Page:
New York City’s urban jungle is ready to spring to life.
This is the time of year when scores of baby birds attempt their first flights, newborn squirrels venture out of their nests and baby opossums hang onto their mothers’ backs for dear life.
Animal lovers are being cautioned to watch from afar and resist the urge to scoop up baby wildlife, even if they are worried the creatures have been injured or abandoned.
“People think they are doing a good deed, but they are actually causing more harm,” said Rob Mastrianni, a sergeant with the city Parks Department’s Urban Park Rangers. “I have had people bring boxes to my office with baby squirrels and baby birds that were healthy.”
Mastrianni said people panic at the sight of a young bird hopping in the grass or a small squirrel under a tree. In most cases, the fledgling is still being fed by its parents, and the squirrel will be retrieved by its mother and brought back up to its nest.
Very often, those baby animals end up with licensed wildlife rehabilitators Cathy and Bobby Horvath who raise the creatures with the hopes of releasing them back into the wild.
“Wildlife across the board seems to be flourishing in New York City,” said Bobby Horvath, a New York City firefighter who, along with Cathy Horvath, is involved with Wildlife in Need of Rescue and Rehabilitation. He noted hawks, falcons, raccoons, skunks, opossums, deer and even coyotes are all part of our urban landscape — as well as squirrels and pigeons.
The couple receive lots of songbirds, such as sparrows and starlings, during the spring baby season — even though the animals are not sick or injured.
“For about two weeks, the parents feed them on the ground and teach them how to find their own food,” said Cathy Horvath. “Their wing feathers and tail feathers are still growing.”
“As dangerous as it seems, that’s part of the learning process,” Bobby Horvath added.
Mastrianni said he was called to Tompkins Square Park last summer by worried onlookers who spotted a young, red-tailed hawk jumping up and down.
“They use sticks and rocks to test their hunting skills,” Mastrianni said. “It’s very playful, but a lot of people mistake that for an injury.”
People also get concerned when they see hawks standing on one leg.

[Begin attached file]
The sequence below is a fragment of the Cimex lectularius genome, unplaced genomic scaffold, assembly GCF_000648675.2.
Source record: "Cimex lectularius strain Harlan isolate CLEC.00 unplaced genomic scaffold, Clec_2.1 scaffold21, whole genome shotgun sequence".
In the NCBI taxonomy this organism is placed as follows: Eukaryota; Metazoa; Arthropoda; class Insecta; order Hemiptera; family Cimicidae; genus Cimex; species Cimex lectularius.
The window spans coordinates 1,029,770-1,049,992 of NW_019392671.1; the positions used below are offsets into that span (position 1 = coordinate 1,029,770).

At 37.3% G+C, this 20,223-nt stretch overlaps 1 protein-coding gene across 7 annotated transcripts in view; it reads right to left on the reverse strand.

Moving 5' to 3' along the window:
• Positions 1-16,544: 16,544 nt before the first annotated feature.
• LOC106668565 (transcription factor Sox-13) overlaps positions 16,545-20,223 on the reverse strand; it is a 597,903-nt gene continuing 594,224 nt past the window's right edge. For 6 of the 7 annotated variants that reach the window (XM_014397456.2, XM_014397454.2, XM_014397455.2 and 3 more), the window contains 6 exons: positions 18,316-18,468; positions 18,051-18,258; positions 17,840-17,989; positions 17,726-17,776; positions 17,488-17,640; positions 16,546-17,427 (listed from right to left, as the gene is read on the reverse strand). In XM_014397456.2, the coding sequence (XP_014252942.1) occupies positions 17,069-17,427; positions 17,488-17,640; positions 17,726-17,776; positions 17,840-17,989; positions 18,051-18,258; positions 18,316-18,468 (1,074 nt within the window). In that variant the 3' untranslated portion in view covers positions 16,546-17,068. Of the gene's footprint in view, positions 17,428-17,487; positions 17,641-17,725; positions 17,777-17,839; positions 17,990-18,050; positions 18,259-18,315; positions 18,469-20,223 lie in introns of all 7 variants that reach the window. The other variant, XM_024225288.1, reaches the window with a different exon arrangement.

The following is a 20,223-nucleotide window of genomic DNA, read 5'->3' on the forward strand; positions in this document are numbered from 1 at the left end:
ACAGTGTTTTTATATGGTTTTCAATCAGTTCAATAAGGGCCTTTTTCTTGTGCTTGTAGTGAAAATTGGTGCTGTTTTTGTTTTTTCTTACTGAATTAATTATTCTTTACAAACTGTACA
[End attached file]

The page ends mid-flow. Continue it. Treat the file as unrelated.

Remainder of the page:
“Actually, when raptors are comfortable, they perch on one leg,” Mastrianni said.
In 2016, the city launched a public awareness campaign urging New Yorkers to enjoy the city’s abundant wildlife from a distance.
It was at least partially sparked by the booming deer population in Staten Island as well as highly publicized encounters with coyotes in parts of the city.
But interfering with wildlife can have tragic consequences.
A coyote family that made a home near LaGuardia Airport was euthanized nearly two years ago because the Port Authority of New York and New Jersey said they roamed too close to airport workers and a nearby Little League field. Experts said people who left food for the animals may have ended up putting them in peril.
Some animal lovers howled, saying the coyotes should be trapped and relocated. At the time, the state Department of Environmental Conservation said that was not possible.
Raccoons who are trapped face a similar fate. Since they cannot be relocated, they are euthanized. Even so-called humane trappers hired by property owners are not legally allowed to release raccoons.
That is why experts encourage people to keep their trash secured to discourage the furry masked bandits from looking for food on their property. If spotted, raccoons should be left alone, according to experts.
Baby rabbits are especially fragile and often nest in the middle of lawns, backyards and fields, Cathy Horvath said.
“Rabbits have nests in some of the most ridiculous places,” she said.
People can help by staying away from the hopping babies and keeping pet dogs and landscapers out of the backyard.
If a wild animal is injured, people should call 311. The Urban Park Rangers can assist if the animal is in a park. If not, the caller should ask for Animal Care Centers of NYC.
“Coexisting with wildlife means always keeping your distance and not interfering with their life cycle,” said Richard Simon, director of the city Parks Department’s Wildlife Unit. “If you spot a baby animal, leave it be, so its parents can return. They are likely waiting nearby to return to their young, but will not come back if people are hanging around. You can help by leaving them alone and keeping them wild.”